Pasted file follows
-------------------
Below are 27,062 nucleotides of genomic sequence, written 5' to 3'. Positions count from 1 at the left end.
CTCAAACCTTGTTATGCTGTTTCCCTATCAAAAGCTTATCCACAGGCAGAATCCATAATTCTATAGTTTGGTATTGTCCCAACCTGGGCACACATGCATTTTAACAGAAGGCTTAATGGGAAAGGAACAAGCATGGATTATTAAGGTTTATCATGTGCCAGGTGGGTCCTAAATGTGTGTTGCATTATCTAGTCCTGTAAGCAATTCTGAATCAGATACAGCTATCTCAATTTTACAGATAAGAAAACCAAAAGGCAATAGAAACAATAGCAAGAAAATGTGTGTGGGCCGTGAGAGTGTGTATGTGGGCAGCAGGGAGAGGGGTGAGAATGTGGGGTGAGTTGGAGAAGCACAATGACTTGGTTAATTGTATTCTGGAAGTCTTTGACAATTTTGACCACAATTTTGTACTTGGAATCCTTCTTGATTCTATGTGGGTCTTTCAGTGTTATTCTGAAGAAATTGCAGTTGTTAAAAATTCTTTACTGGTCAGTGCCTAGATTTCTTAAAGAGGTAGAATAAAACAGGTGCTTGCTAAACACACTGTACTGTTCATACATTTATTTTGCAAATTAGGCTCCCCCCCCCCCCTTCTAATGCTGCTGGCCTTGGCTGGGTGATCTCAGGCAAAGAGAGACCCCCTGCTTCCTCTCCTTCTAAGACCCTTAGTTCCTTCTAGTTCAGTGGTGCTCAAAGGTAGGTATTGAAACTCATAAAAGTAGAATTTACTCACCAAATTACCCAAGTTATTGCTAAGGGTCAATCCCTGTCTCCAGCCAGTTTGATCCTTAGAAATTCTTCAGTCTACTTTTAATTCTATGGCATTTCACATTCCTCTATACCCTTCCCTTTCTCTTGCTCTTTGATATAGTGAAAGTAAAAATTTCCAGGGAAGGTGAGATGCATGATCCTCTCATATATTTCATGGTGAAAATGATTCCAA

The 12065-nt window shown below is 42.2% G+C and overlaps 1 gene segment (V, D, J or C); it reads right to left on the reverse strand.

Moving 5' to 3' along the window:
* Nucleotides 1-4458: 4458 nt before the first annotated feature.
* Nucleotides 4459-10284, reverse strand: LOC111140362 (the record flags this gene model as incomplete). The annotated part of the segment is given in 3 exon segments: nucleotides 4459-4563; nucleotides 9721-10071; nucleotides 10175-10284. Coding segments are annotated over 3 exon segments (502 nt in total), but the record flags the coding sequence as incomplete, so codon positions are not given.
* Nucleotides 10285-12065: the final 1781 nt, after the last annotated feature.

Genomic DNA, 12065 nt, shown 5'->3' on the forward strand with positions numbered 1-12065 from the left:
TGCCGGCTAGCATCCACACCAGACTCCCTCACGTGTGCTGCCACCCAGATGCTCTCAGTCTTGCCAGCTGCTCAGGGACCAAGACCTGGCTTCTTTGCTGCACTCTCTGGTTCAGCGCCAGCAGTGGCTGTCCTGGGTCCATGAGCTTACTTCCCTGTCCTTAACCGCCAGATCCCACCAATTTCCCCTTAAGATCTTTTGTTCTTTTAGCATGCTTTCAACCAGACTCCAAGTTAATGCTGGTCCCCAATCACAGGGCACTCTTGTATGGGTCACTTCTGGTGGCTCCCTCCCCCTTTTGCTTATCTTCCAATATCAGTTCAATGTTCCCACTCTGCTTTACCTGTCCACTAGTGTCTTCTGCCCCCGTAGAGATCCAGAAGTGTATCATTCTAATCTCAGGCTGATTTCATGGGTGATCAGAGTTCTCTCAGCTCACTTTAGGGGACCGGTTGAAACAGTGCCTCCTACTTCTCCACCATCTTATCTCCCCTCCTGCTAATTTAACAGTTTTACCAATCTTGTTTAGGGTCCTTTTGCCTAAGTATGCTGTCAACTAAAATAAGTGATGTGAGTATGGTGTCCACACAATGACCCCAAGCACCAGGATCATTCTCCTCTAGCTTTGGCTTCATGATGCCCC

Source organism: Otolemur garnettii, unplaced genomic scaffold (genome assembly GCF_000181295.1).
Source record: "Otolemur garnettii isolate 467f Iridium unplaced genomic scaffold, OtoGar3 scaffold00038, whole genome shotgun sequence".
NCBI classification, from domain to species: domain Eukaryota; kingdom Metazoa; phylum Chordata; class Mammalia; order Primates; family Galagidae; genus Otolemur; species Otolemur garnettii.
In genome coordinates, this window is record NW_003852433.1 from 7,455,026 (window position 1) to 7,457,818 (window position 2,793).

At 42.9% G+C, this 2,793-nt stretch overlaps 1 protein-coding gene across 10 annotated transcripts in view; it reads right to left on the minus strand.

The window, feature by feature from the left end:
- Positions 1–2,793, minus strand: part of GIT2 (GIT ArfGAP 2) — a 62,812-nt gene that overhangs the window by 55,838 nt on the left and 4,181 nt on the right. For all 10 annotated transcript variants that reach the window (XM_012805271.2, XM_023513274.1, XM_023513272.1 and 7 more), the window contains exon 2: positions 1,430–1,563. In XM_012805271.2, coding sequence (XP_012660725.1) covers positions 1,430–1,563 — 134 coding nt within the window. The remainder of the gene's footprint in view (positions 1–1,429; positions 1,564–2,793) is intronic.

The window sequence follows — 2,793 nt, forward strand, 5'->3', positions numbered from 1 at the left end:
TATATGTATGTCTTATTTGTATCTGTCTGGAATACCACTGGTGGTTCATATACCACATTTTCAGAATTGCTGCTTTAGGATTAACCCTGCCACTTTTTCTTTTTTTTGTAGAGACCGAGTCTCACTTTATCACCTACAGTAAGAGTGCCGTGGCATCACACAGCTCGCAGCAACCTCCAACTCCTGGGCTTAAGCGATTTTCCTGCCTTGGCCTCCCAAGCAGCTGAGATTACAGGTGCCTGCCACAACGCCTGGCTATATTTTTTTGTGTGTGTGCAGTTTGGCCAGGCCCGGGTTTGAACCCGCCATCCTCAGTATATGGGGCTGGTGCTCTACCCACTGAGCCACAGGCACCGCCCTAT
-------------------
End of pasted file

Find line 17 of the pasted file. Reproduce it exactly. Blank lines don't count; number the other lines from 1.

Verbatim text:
The window sequence follows — 2,793 nt, forward strand, 5'->3', positions numbered from 1 at the left end: